In terms of cognitive abilities, one study has shown that morphine may have a negative impact on anterograde and retrograde memory, but these effects are minimal and transient. Overall, it seems that acute doses of opioids in non-tolerant subjects produce minor effects in some sensory and motor abilities, and perhaps also in attention and cognition. It is likely that the effects of morphine will be more pronounced in opioid-naive subjects than chronic opioid users.

In chronic opioid users, such as those on Chronic Opioid Analgesic Therapy (COAT) for managing severe, chronic pain, behavioural testing has shown normal functioning on perception, cognition, coordination and behaviour in most cases.

One 2000 study analysed COAT patients to determine whether they were able to safely operate a motor vehicle. The findings from this study suggest that stable opioid use does not significantly impair abilities inherent in driving (this includes physical, cognitive and perceptual skills).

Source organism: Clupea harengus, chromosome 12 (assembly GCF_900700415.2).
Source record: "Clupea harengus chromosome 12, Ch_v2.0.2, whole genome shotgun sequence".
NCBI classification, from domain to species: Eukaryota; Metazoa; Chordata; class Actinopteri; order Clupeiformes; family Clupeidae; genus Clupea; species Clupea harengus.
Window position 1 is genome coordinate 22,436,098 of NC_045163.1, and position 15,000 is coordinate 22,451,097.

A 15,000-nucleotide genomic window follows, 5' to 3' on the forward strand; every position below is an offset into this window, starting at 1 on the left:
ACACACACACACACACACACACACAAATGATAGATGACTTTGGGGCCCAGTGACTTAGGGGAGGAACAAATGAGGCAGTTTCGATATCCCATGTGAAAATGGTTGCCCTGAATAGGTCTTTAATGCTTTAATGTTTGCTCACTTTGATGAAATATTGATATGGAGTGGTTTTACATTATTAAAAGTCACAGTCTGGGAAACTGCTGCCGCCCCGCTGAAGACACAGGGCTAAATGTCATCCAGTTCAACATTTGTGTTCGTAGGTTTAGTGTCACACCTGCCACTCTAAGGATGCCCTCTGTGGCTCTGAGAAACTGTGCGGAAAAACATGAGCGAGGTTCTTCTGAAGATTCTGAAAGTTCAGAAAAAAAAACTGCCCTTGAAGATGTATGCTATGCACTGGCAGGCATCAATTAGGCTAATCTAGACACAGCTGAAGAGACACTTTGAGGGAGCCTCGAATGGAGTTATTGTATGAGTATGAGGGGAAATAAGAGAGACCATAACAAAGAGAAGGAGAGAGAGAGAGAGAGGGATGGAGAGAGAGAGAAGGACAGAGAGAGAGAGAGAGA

COAT patients showed rapid completion of tasks that require the speed of responding for successful performance (e.g., Rey Complex Figure Test) but made more errors than controls. Morphine Sulfate 20 mg

COAT patients showed no deficits in visual-spatial perception and organization (as shown in the WAIS-R Block Design Test) but did show impaired immediate and short-term visual memory (as shown on the Rey Complex Figure Test – Recall). Morphine Sulfate 20 mg

These patients showed no impairments in higher-order cognitive abilities (i.e., planning). COAT patients appeared to have difficulty following instructions and showed a propensity toward impulsive behaviour, yet this did not reach statistical significance.

It is important to note that this study reveals that COAT patients have no domain-specific deficits, which supports the notion that chronic opioid use has minor effects on psychomotorcognitive, or neuropsychological functioning. Morphine Sulfate 20 mg